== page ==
The Health Insurance Portability and Accessibility Act (HIPAA) is a regulation designed to protect patients’ healthcare information within the US. Certain organizations that have access to protected health information (PHI) are required to implement the security controls, processes, and procedures outlined in the HIPAA regulation.
HIPAA defines two types of organizations that are required to comply with its requirements:
Under HIPAA, both covered entities and business associates must comply with HIPAA. Covered entities are directly regulated by the Department of Health and Human Services (HHS) Office for Civil Rights (OCR). HIPAA requirements are enforced for business associates via their contracts with covered entities.
However, the regulation only applies to organizations that fit the definition of covered entities or business associates under the law. Other organizations that have access to health information but do not receive it from covered entities are not subject to HIPAA regulations. For example, developers of health and fitness apps that collect health information directly from users but are not a healthcare organization are not required to comply with its directives.
However, these organizations could benefit from doing so. HIPAA describes best practices for protecting PHI and complying with these best practices can reduce an organization’s exposure to cyber threats and the probability and impact of a potential data breach. Additionally, in the event of a breach or security incident, complying with the regulation helps to demonstrate that the company performed due diligence and made a good effort to protect its customers’ data.
HIPAA is broken up into two major rules: the Privacy Rule and the Security Rule. In addition to these rules are the Breach Notification Rule, which describes how organizations should report a breach of PHI, and the Omnibus Rule, which extended HIPAA requirements to include business associates as well.
Privacy Rule. The Standards for Privacy of Individually Identifiable Health Information (Privacy Rule) mandates how healthcare organizations should protect certain types of health information entrusted to them. The Privacy Rule defines cases in which PHI can be accessed and disclosed. It also defines safeguards that covered entities should have in place to protect PHI and gives patients certain rights regarding their PHI.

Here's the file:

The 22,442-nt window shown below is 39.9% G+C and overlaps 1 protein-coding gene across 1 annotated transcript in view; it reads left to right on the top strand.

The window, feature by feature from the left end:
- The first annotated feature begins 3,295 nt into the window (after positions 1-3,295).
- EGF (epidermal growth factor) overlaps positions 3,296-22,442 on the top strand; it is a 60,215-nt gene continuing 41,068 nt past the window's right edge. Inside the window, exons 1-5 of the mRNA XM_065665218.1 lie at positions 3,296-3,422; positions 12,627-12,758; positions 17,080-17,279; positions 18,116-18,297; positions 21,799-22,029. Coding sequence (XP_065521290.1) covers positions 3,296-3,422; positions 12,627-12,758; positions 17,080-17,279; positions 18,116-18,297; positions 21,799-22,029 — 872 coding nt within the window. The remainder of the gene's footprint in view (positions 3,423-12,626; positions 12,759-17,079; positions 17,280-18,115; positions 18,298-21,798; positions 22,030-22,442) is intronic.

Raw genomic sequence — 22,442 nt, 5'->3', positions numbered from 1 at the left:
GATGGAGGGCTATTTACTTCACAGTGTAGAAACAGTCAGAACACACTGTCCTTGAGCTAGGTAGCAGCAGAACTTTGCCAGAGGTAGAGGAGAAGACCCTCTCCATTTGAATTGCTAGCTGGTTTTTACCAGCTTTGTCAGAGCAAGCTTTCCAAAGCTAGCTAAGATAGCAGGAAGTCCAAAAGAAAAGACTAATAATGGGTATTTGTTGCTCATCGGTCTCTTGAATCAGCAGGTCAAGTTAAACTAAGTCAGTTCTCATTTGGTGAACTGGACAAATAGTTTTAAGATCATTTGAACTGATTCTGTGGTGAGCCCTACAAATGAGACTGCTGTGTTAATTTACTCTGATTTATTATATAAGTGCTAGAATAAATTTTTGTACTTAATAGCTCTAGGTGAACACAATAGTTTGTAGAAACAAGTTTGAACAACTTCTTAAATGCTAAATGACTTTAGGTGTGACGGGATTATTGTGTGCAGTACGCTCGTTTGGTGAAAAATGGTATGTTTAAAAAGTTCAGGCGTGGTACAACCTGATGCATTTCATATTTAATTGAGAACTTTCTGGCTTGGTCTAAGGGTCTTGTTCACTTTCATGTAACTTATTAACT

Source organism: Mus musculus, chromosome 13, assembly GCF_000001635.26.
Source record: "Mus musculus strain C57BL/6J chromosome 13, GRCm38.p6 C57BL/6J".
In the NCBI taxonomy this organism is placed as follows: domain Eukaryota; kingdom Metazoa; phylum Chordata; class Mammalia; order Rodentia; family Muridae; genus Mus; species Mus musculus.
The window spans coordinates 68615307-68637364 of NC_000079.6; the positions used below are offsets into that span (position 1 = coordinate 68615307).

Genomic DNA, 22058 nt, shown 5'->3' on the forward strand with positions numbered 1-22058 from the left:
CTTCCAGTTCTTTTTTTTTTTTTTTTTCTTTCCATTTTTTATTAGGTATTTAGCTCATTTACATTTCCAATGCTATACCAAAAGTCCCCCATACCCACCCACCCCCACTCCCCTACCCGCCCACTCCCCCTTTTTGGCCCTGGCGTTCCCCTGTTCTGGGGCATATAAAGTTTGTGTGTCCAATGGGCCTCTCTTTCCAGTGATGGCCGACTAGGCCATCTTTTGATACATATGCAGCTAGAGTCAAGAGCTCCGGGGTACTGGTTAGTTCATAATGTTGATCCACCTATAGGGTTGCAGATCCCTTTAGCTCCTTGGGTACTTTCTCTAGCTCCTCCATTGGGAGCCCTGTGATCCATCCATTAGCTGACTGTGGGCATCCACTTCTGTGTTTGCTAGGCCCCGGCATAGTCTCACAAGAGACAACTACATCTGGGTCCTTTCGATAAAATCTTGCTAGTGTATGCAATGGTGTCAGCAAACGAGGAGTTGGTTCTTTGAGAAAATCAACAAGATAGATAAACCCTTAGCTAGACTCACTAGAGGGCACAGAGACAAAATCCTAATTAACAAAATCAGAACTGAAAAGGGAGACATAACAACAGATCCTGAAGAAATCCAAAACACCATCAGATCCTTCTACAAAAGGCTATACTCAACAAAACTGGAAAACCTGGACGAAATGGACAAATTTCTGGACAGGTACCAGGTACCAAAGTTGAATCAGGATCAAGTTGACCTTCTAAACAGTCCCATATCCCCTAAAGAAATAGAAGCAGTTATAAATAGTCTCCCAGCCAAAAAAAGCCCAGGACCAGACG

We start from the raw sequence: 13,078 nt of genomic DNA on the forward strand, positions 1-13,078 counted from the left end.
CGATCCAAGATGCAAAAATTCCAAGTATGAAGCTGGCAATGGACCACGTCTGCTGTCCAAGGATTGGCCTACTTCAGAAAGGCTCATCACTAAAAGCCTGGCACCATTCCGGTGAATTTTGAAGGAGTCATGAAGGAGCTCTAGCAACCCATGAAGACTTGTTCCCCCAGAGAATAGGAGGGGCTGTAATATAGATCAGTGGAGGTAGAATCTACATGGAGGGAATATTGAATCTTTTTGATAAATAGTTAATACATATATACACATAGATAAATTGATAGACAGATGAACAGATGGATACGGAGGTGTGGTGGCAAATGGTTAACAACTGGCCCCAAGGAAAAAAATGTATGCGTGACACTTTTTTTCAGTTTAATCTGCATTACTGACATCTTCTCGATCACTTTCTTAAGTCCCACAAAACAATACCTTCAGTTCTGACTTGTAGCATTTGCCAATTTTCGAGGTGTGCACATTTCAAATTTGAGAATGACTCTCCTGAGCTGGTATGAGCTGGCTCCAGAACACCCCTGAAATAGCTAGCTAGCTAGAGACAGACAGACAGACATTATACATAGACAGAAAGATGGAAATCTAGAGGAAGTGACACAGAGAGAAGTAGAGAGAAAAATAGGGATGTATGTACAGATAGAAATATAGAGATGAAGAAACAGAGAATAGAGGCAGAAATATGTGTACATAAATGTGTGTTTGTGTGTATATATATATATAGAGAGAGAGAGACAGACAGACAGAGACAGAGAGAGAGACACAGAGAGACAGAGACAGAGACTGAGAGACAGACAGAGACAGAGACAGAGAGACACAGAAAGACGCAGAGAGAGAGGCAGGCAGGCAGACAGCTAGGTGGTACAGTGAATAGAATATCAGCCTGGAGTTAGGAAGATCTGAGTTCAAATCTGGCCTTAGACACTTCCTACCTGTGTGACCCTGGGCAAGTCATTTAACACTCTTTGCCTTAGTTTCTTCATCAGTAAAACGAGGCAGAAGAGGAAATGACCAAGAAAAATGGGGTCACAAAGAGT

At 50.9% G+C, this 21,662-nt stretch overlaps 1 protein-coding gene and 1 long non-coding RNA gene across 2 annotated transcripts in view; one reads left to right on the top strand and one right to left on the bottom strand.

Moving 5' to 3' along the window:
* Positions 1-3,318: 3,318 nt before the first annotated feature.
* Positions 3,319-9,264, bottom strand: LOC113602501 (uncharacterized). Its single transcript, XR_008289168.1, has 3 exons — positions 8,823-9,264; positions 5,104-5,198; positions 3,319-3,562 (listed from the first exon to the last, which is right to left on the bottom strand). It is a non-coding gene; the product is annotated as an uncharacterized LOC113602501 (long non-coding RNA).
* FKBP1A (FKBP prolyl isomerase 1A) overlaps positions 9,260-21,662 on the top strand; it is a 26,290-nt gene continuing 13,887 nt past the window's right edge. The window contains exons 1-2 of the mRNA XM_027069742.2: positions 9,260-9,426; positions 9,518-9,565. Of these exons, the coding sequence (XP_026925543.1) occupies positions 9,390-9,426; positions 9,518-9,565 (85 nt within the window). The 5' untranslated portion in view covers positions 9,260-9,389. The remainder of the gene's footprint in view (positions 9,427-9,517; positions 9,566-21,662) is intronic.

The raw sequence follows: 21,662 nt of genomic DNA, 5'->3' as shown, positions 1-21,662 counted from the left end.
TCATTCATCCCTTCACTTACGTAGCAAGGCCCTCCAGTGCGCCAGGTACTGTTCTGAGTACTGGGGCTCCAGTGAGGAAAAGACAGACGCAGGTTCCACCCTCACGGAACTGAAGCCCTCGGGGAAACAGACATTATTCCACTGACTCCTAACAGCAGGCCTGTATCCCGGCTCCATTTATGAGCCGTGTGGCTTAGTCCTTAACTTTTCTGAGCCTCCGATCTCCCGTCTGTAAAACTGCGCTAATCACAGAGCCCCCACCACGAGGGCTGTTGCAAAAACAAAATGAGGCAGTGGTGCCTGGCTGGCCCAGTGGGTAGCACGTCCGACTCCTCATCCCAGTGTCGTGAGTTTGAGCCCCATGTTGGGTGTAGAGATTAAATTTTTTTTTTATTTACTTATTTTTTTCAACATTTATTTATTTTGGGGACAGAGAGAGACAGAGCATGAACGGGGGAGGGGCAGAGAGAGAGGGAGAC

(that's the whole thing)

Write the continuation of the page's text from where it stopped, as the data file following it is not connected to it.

Security Rule. The Security Standards for the Protection of Electronic Protected Health Information (Security Rule) describes the IT security controls that companies should have in place for protected health information (PHI) that is stored or transferred electronically. It provides concrete IT security controls, processes, and procedures that organizations must have in place to fulfill the data protection requirements outlined within the Privacy Rule.
HIPAA is designed to protect PHI provided by patients to covered entities and their business associates. HHS defines eighteen types of PHI identifiers, including:
HIPAA compliance is mandatory for covered entities, and these organizations can be penalized for non-compliance. HIPAA defines four tiers of violations:
Most HIPAA violations include the break of PHI, intentionally or otherwise. Some common HIPAA violations include:
Achieving HIPAA compliance is a multi-step process. Some key steps to take include:
The primary goal of HIPAA is to protect the PHI entrusted to covered entities and their business associates. The HIPAA Privacy and Security Rules mandate that organizations control and monitor access to PHI and protect it against unauthorized access.
Check Point offers a variety of solutions that help healthcare providers and other organizations to achieve compliance with HIPAA and other regulations. Check Point CloudGuard performs compliance monitoring, data collection, and report generation for cloud-based environments. To learn more about achieving cloud compliance with CloudGuard, you’re welcome to sign up for a free demo.